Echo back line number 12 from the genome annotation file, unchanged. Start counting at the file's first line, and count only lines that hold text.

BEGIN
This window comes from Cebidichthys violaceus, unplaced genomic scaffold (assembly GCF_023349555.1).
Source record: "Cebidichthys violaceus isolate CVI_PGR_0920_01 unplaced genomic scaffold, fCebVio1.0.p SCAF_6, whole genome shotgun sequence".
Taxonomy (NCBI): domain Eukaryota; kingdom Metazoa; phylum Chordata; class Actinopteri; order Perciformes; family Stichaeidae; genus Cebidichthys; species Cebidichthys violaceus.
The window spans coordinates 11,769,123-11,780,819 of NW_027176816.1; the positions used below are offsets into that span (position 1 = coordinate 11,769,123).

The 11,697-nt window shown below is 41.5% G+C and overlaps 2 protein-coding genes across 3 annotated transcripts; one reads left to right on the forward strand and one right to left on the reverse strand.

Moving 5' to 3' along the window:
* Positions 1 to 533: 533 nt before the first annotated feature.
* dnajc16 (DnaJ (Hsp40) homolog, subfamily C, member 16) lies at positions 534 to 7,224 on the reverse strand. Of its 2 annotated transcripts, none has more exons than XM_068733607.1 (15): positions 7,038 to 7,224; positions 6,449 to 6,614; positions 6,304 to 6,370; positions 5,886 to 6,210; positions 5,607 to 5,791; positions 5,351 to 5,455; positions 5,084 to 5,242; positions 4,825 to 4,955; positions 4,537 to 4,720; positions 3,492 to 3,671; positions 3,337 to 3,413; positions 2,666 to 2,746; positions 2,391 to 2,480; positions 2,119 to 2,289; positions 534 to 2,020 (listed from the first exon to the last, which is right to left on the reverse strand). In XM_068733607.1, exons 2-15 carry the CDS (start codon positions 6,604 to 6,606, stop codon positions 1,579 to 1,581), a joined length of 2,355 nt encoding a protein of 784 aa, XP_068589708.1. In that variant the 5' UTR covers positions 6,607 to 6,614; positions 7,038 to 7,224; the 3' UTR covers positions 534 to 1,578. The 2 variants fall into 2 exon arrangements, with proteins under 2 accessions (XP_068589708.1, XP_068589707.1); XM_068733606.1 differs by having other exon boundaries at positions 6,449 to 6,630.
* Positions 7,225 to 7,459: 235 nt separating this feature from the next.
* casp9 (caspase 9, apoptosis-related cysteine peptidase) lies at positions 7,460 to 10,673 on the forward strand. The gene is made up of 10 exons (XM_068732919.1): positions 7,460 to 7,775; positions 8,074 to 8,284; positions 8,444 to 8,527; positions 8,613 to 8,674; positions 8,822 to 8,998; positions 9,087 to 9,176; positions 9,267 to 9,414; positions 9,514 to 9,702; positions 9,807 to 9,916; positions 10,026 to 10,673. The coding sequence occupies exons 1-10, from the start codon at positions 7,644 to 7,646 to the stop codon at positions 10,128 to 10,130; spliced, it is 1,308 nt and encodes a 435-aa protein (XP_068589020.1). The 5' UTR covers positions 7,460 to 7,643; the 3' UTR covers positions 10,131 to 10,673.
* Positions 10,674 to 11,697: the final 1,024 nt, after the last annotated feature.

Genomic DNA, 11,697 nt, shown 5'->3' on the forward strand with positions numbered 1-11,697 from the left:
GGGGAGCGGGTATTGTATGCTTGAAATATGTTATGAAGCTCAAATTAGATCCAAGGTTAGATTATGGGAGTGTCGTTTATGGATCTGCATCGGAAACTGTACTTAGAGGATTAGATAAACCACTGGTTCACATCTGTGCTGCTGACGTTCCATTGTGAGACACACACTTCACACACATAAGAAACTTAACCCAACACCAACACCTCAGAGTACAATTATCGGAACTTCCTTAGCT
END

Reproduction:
Genomic DNA, 11,697 nt, shown 5'->3' on the forward strand with positions numbered 1-11,697 from the left: